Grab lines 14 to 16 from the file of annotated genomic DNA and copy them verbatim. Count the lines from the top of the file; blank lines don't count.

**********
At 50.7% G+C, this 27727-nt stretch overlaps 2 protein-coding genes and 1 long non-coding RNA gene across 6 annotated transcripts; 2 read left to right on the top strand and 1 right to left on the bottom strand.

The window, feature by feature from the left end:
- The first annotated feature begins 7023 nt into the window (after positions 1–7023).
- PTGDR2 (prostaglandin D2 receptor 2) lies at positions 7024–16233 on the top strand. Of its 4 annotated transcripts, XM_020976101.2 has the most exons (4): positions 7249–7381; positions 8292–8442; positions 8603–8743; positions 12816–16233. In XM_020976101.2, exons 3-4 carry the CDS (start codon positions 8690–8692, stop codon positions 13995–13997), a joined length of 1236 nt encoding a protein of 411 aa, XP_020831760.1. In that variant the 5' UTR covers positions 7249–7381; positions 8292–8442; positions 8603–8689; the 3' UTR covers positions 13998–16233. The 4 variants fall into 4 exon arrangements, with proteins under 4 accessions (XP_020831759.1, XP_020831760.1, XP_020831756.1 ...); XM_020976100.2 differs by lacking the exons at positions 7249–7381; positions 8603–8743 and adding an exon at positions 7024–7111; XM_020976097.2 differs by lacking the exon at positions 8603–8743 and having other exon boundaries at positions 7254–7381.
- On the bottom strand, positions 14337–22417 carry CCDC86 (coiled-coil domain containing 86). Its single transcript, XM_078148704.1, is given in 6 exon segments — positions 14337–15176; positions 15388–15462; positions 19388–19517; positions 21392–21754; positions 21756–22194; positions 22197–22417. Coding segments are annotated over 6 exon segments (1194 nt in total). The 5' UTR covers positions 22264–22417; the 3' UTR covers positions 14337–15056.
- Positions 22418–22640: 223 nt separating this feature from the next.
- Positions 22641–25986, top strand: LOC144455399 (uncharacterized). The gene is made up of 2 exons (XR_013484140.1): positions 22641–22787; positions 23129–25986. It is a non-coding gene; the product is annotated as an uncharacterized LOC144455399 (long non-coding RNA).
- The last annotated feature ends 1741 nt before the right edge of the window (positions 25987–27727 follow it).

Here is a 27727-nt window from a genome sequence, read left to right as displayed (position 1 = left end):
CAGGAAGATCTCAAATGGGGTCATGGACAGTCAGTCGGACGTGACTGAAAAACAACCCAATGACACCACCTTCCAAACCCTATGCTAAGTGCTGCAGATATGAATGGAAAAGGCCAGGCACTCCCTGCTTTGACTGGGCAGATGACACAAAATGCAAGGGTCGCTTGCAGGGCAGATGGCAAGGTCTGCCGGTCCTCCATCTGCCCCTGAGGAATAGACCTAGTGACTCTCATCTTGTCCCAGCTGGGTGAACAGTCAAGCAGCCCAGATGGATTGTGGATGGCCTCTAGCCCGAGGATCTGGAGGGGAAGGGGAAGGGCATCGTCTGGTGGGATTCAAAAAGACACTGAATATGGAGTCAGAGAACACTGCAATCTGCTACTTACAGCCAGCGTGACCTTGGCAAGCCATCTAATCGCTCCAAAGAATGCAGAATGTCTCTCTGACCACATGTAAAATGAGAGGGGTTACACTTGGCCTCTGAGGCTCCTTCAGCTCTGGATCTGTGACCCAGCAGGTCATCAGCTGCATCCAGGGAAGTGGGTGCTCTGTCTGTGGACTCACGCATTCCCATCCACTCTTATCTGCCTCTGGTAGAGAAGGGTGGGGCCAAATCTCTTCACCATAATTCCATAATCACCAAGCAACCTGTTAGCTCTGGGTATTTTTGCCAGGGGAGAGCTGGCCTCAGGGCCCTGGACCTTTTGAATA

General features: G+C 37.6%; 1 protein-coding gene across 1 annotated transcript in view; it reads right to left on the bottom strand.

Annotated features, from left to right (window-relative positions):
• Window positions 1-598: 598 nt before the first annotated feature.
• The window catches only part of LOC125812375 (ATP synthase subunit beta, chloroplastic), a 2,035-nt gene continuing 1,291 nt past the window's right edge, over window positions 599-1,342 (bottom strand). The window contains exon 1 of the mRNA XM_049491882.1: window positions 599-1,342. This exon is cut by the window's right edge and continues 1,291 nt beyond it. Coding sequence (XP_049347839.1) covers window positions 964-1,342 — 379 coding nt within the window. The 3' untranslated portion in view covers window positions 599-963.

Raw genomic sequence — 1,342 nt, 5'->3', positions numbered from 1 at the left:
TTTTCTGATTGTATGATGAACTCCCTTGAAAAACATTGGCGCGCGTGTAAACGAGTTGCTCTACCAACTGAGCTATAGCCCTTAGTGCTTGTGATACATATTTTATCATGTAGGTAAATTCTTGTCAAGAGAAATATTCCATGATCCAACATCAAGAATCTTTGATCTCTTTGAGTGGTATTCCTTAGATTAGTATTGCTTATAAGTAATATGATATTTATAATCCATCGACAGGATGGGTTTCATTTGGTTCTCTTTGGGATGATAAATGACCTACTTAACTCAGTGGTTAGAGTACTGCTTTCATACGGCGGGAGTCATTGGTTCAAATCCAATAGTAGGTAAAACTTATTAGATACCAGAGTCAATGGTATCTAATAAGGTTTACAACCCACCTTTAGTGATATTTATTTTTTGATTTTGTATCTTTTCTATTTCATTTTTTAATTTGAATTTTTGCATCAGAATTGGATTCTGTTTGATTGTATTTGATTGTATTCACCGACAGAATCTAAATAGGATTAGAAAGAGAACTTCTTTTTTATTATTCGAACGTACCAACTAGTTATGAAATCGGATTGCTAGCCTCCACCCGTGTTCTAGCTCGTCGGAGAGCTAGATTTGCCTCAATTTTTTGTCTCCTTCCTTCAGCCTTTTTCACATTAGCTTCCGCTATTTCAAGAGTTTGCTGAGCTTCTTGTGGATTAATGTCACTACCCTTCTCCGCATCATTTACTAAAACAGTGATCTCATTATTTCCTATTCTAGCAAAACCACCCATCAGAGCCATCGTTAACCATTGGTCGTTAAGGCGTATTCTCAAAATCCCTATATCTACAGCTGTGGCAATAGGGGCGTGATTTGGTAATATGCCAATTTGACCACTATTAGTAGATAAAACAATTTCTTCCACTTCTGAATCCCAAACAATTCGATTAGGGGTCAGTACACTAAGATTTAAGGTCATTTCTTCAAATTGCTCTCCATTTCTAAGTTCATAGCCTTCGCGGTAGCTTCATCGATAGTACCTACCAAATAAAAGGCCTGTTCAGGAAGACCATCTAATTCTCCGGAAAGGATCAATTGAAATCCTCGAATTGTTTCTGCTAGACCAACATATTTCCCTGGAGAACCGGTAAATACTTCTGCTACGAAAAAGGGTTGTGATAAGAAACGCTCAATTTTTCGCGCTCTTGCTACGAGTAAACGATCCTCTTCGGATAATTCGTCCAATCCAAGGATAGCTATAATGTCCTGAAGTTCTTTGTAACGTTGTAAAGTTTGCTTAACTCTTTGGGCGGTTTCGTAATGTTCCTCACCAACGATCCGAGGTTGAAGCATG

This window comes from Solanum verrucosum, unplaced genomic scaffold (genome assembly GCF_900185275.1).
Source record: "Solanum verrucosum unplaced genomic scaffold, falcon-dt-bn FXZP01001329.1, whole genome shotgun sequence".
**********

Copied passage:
• The window catches only part of LOC125812375 (ATP synthase subunit beta, chloroplastic), a 2,035-nt gene continuing 1,291 nt past the window's right edge, over window positions 599-1,342 (bottom strand). The window contains exon 1 of the mRNA XM_049491882.1: window positions 599-1,342. This exon is cut by the window's right edge and continues 1,291 nt beyond it. Coding sequence (XP_049347839.1) covers window positions 964-1,342 — 379 coding nt within the window. The 3' untranslated portion in view covers window positions 599-963.

Raw genomic sequence — 1,342 nt, 5'->3', positions numbered from 1 at the left:
TTTTCTGATTGTATGATGAACTCCCTTGAAAAACATTGGCGCGCGTGTAAACGAGTTGCTCTACCAACTGAGCTATAGCCCTTAGTGCTTGTGATACATATTTTATCATGTAGGTAAATTCTTGTCAAGAGAAATATTCCATGATCCAACATCAAGAATCTTTGATCTCTTTGAGTGGTATTCCTTAGATTAGTATTGCTTATAAGTAATATGATATTTATAATCCATCGACAGGATGGGTTTCATTTGGTTCTCTTTGGGATGATAAATGACCTACTTAACTCAGTGGTTAGAGTACTGCTTTCATACGGCGGGAGTCATTGGTTCAAATCCAATAGTAGGTAAAACTTATTAGATACCAGAGTCAATGGTATCTAATAAGGTTTACAACCCACCTTTAGTGATATTTATTTTTTGATTTTGTATCTTTTCTATTTCATTTTTTAATTTGAATTTTTGCATCAGAATTGGATTCTGTTTGATTGTATTTGATTGTATTCACCGACAGAATCTAAATAGGATTAGAAAGAGAACTTCTTTTTTATTATTCGAACGTACCAACTAGTTATGAAATCGGATTGCTAGCCTCCACCCGTGTTCTAGCTCGTCGGAGAGCTAGATTTGCCTCAATTTTTTGTCTCCTTCCTTCAGCCTTTTTCACATTAGCTTCCGCTATTTCAAGAGTTTGCTGAGCTTCTTGTGGATTAATGTCACTACCCTTCTCCGCATCATTTACTAAAACAGTGATCTCATTATTTCCTATTCTAGCAAAACCACCCATCAGAGCCATCGTTAACCATTGGTCGTTAAGGCGTATTCTCAAAATCCCTATATCTACAGCTGTGGCAATAGGGGCGTGATTTGGTAATATGCCAATTTGACCACTATTAGTAGATAAAACAATTTCTTCCACTTCTGAATCCCAAACAATTCGATTAGGGGTCAGTACACTAAGATTTAAGGTCATTTCTTCAAATTGCTCTCCATTTCTAAGTTCATAGCCTTCGCGGTAGCTTCATCGATAGTACCTACCAAATAAAAGGCCTGTTCAGGAAGACCATCTAATTCTCCGGAAAGGATCAATTGAAATCCTCGAATTGTTTCTGCTAGACCAACATATTTCCCTGGAGAACCGGTAAATACTTCTGCTACGAAAAAGGGTTGTGATAAGAAACGCTCAATTTTTCGCGCTCTTGCTACGAGTAAACGATCCTCTTCGGATAATTCGTCCAATCCAAGGATAGCTATAATGTCCTGAAGTTCTTTGTAACGTTGTAAAGTTTGCTTAACTCTTTGGGCGGTTTCGTAATGTTCCTCACCAACGATCCGAGGTTGAAGCATG